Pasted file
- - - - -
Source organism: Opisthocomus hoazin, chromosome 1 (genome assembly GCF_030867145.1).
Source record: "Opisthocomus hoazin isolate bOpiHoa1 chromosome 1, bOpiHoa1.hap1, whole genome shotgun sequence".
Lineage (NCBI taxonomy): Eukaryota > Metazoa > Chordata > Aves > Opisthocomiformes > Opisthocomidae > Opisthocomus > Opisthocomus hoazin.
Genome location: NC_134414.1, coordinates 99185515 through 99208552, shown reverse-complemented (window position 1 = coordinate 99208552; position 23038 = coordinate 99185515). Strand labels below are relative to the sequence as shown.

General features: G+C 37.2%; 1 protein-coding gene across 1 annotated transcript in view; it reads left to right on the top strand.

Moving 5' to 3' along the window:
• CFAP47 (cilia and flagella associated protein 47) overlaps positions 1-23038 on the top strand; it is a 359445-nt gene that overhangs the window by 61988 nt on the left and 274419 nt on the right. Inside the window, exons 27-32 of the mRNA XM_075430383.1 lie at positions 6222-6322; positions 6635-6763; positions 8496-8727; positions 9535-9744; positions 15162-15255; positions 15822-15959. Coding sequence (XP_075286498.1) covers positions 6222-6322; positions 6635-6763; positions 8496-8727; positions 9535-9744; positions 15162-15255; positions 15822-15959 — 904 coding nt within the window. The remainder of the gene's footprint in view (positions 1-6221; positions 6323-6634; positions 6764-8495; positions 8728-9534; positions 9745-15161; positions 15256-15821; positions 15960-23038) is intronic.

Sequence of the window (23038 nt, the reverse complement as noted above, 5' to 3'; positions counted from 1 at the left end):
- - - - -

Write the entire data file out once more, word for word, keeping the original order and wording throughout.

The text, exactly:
Source organism: Opisthocomus hoazin, chromosome 1 (genome assembly GCF_030867145.1).
Source record: "Opisthocomus hoazin isolate bOpiHoa1 chromosome 1, bOpiHoa1.hap1, whole genome shotgun sequence".
Lineage (NCBI taxonomy): Eukaryota > Metazoa > Chordata > Aves > Opisthocomiformes > Opisthocomidae > Opisthocomus > Opisthocomus hoazin.
Genome location: NC_134414.1, coordinates 99185515 through 99208552, shown reverse-complemented (window position 1 = coordinate 99208552; position 23038 = coordinate 99185515). Strand labels below are relative to the sequence as shown.

General features: G+C 37.2%; 1 protein-coding gene across 1 annotated transcript in view; it reads left to right on the top strand.

Moving 5' to 3' along the window:
• CFAP47 (cilia and flagella associated protein 47) overlaps positions 1-23038 on the top strand; it is a 359445-nt gene that overhangs the window by 61988 nt on the left and 274419 nt on the right. Inside the window, exons 27-32 of the mRNA XM_075430383.1 lie at positions 6222-6322; positions 6635-6763; positions 8496-8727; positions 9535-9744; positions 15162-15255; positions 15822-15959. Coding sequence (XP_075286498.1) covers positions 6222-6322; positions 6635-6763; positions 8496-8727; positions 9535-9744; positions 15162-15255; positions 15822-15959 — 904 coding nt within the window. The remainder of the gene's footprint in view (positions 1-6221; positions 6323-6634; positions 6764-8495; positions 8728-9534; positions 9745-15161; positions 15256-15821; positions 15960-23038) is intronic.

Sequence of the window (23038 nt, the reverse complement as noted above, 5' to 3'; positions counted from 1 at the left end):